In many ways, it can be difficult to market your brand in a saturated market. With so many brands trying to make the same or similar products, how can they stand out from the crowd and become market leaders?

In some instances, when you think of a product, a brand just doesn’t naturally come to the forefront of your mind. And if you can think of one, you may have been thinking for a while.

Milk is a great example. Some brands, such as Cravendale have really tried to push their marketing and position themselves as leaders in their industry, but they just aren’t quite there yet. Although there are numerous options when it comes to milk, none of them really stand out and only a small number of people are brand loyal.

There may be no market leader for cow’s milk, but for soy, almond and other dairy-free milk alternatives, there most certainly is. I would even argue that this brand comes to most people’s minds even if they aren’t a consumer of milk-free substitutes – Alpro.

With brilliant marketing techniques and tapping into their consumers’ needs of sustainability, Alpro have well and truly put themselves firmly on the map, creating something beyond simply a trend. Something in which I expect other brands and competitors to attempt to follow suit.

do-something-great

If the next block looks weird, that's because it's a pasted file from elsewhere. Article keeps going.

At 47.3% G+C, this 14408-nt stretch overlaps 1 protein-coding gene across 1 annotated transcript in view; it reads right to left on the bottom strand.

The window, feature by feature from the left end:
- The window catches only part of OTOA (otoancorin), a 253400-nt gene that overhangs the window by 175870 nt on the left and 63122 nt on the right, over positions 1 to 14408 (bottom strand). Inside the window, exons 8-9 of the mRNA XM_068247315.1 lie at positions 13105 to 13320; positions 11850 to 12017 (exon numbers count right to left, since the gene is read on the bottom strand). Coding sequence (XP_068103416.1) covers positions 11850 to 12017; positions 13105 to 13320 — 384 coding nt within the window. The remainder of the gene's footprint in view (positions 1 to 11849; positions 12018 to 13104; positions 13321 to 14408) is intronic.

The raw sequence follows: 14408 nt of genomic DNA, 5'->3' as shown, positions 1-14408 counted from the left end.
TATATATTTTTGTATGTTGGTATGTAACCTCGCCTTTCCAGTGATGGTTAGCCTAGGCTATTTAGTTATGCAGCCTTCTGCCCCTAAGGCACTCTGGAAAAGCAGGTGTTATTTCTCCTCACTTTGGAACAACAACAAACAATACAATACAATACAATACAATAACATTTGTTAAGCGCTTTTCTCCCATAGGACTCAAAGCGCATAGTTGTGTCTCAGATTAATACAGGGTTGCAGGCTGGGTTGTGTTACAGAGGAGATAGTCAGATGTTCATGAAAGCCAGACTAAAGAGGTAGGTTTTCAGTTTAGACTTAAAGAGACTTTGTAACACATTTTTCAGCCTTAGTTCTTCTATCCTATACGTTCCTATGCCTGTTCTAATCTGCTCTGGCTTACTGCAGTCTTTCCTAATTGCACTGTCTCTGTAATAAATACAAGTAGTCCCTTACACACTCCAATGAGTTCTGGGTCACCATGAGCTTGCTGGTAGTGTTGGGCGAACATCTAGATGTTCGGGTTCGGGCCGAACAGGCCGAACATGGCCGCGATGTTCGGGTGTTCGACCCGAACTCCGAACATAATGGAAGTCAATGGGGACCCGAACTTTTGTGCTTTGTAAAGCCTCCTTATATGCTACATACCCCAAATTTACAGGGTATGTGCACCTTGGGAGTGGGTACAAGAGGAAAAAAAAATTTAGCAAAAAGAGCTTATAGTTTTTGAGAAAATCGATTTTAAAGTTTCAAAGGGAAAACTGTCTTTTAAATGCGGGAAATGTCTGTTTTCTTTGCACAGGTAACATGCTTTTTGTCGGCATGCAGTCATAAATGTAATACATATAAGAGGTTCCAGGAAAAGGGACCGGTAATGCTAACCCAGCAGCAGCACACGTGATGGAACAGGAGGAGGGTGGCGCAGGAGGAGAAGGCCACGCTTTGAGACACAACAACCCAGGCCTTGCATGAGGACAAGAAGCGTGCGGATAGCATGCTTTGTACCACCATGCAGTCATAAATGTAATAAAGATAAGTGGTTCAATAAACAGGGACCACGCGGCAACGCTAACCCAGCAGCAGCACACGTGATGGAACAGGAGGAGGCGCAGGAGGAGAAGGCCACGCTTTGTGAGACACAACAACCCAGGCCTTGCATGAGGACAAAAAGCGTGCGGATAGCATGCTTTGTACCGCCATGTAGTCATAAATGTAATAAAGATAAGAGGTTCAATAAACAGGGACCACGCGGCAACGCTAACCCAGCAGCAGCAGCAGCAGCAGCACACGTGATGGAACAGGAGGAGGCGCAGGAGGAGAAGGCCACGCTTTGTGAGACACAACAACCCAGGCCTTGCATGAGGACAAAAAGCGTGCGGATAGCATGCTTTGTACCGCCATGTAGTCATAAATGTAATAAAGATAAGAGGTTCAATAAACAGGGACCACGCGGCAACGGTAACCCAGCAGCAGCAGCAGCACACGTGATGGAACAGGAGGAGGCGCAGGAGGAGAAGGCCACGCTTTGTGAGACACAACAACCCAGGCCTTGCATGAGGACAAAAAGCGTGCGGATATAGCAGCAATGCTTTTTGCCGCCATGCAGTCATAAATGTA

Mattresses are another fine example. Considered high price and high value products and with it being advisable to change them every seven years, it is quite surprising to see that mattresses have no real brand leader. The average person spends approximately 26 years of their life asleep and in bed, so people should really be investing in high-quality products to help support their sleep and provide comfort.

Sure, a handful of brands may spring to mind, but there isn’t one that overpowers the other. And are those brands you think of for mattresses, or beds, and how long have they been around? There can be some confusion as to a brand’s speciality and these are things that should be considered in finer detail when trying to market a brand or product.

Ultimately, no brand dominates the mattress market and consumers aren’t necessarily brand loyal over such products, but they should be. Brand market recognition leads to market dominance. Therefore, it comes as no surprise that some branded products are entering this particular market, most of which are based online and are starting to phase out the traditional ways of shopping for mattresses.

However, they are still trying to pave their way and compete against other products for market dominance. I think this is a market worth watching over the next decade in regard to global brand awareness and market share dominance.

How to market your brand

It is an anomaly that there are several markets that have never successfully established a true brand identity, although many have tried.

It is an exciting time for brands as we enter a new age of marketing. Now, in the year 2021, there are a variety of advertising and marketing techniques to use and there is an increasing amount of evidence to prove which is the most effective.